Sipping her tea, Alice also recalled being amused by the free-roaming cows nuzzling the salty seaweed, as though they had come for a picnic at the seashore like everyone else. “Beware of Bull,” a crooked sign on a stone wall had warned, but the red paint was so faded, it was hard to take the warning seriously or as anything more than good advice for life in general.


She had walked for hours, the small package of ashes on her back, a burden she hesitated to relinquish. The headland rose away in lush bracken, heather, and thistle. Despite the bluff’s windswept beauty and the shore’s unlikely azure shallows, Alice held off. She didn’t know what she was looking for, but if she found nothing better tomorrow, she might drive back there.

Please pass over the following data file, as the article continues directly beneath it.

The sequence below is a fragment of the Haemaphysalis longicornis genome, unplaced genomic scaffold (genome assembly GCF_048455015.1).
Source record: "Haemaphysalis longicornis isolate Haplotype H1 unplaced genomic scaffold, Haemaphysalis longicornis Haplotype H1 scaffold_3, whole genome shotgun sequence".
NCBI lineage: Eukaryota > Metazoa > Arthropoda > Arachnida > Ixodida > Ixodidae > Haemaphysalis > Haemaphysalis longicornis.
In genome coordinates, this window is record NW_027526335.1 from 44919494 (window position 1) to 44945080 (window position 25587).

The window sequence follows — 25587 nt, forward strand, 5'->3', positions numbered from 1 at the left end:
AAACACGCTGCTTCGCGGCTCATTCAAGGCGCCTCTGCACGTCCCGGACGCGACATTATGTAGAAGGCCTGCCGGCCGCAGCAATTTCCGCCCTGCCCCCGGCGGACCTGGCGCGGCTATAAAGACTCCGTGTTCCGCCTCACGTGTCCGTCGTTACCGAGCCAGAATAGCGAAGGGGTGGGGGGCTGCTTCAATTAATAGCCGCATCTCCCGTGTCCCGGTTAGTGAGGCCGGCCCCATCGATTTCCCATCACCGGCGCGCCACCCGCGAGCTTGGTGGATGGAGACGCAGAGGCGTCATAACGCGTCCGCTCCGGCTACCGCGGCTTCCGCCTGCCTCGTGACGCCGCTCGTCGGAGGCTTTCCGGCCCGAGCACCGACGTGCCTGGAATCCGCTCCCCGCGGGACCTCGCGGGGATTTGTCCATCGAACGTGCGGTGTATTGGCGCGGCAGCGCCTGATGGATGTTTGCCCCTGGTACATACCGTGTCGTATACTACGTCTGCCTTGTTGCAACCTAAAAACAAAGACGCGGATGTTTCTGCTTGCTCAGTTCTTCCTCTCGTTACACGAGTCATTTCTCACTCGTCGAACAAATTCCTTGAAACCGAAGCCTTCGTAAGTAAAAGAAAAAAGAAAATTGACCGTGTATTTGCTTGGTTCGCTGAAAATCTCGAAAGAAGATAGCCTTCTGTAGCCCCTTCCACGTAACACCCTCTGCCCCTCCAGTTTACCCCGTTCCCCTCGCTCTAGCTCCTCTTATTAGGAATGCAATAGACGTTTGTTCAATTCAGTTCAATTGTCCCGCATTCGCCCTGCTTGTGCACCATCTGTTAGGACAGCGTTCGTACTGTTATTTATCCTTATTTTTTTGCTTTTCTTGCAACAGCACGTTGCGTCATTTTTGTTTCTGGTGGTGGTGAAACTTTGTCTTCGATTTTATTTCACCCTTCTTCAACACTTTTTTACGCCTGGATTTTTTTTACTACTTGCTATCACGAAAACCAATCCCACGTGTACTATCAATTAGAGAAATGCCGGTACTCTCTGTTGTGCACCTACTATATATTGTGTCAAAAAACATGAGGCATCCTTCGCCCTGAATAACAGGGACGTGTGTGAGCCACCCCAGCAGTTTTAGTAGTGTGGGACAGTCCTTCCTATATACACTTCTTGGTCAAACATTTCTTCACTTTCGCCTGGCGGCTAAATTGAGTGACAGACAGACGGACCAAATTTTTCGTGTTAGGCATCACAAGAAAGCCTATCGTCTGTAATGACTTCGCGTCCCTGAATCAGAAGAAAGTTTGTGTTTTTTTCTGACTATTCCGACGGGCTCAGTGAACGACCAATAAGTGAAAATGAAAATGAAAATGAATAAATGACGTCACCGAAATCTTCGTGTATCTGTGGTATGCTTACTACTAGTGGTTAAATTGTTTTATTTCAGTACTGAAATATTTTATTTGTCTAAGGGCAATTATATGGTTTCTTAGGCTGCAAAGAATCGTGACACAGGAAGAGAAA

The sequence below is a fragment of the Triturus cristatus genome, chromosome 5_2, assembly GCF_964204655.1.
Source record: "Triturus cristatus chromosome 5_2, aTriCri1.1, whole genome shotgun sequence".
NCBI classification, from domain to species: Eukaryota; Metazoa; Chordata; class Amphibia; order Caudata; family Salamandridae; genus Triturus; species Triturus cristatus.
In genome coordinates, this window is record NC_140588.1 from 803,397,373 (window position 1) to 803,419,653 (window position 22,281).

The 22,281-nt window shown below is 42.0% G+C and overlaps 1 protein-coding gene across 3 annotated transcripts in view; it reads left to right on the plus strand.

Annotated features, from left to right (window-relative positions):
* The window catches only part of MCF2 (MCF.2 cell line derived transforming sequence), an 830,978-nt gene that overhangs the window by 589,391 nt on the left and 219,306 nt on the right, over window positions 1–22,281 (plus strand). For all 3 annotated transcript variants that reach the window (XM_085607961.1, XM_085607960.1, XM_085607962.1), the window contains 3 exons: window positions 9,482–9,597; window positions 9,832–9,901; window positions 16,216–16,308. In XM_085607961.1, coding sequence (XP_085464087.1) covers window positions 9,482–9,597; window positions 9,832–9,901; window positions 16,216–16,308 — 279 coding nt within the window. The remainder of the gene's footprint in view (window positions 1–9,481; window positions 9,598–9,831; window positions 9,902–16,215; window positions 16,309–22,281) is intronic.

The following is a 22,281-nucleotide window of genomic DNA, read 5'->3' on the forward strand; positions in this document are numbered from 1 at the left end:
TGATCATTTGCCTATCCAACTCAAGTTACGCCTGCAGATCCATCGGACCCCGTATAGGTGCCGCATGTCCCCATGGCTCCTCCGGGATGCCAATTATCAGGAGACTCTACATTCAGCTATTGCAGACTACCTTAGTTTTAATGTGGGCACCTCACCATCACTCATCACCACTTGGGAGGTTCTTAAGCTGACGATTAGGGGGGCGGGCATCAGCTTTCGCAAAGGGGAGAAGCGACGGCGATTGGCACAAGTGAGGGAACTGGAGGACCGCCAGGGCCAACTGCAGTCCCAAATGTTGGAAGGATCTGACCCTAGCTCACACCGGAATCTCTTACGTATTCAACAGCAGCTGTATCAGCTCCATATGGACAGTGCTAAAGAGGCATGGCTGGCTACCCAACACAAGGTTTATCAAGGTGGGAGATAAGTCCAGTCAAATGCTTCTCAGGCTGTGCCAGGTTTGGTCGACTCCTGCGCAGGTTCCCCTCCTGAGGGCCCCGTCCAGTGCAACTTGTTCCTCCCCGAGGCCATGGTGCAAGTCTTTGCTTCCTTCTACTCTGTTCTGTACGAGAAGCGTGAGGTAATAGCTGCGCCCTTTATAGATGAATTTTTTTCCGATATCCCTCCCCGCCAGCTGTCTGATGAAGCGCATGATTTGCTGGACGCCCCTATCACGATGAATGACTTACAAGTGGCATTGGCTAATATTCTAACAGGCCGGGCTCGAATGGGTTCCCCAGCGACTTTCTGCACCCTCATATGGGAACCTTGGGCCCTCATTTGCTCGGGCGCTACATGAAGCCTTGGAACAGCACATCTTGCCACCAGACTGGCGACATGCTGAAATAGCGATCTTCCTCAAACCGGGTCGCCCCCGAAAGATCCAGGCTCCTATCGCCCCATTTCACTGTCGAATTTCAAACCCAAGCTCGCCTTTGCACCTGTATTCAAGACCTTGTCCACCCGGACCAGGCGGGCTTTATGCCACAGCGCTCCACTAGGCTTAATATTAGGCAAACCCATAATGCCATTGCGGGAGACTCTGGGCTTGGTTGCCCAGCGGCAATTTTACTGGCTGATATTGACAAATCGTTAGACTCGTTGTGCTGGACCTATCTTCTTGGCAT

Or perhaps farther along the coast, where she had delighted to see thriving hedges of hardy fuchsia blooming by Flora Macdonald’s grave. In 1746, Alice’s pocket history noted, that resourceful young woman had disguised Bonnie Prince Charlie as a lady’s maid, spiriting him away to Skye after his defeat at the Battle of Culloden, a wanted man with a bounty on his head. One of history’s unlikely heroes, Macdonald was imprisoned in the Tower of London, then pardoned; her husband, captured while fighting for the British in the American Revolution, also found his way home. Alice envied them their luck. The couple shared their old age, in love all those many years.


“Buchanan, now,” Mrs. MacLeod prompted. “That’s a good Scots name.”


“It was my husband’s. He spent summers here with his grandparents when he was little. We hoped to organize a reunion with his relatives, but now, well....”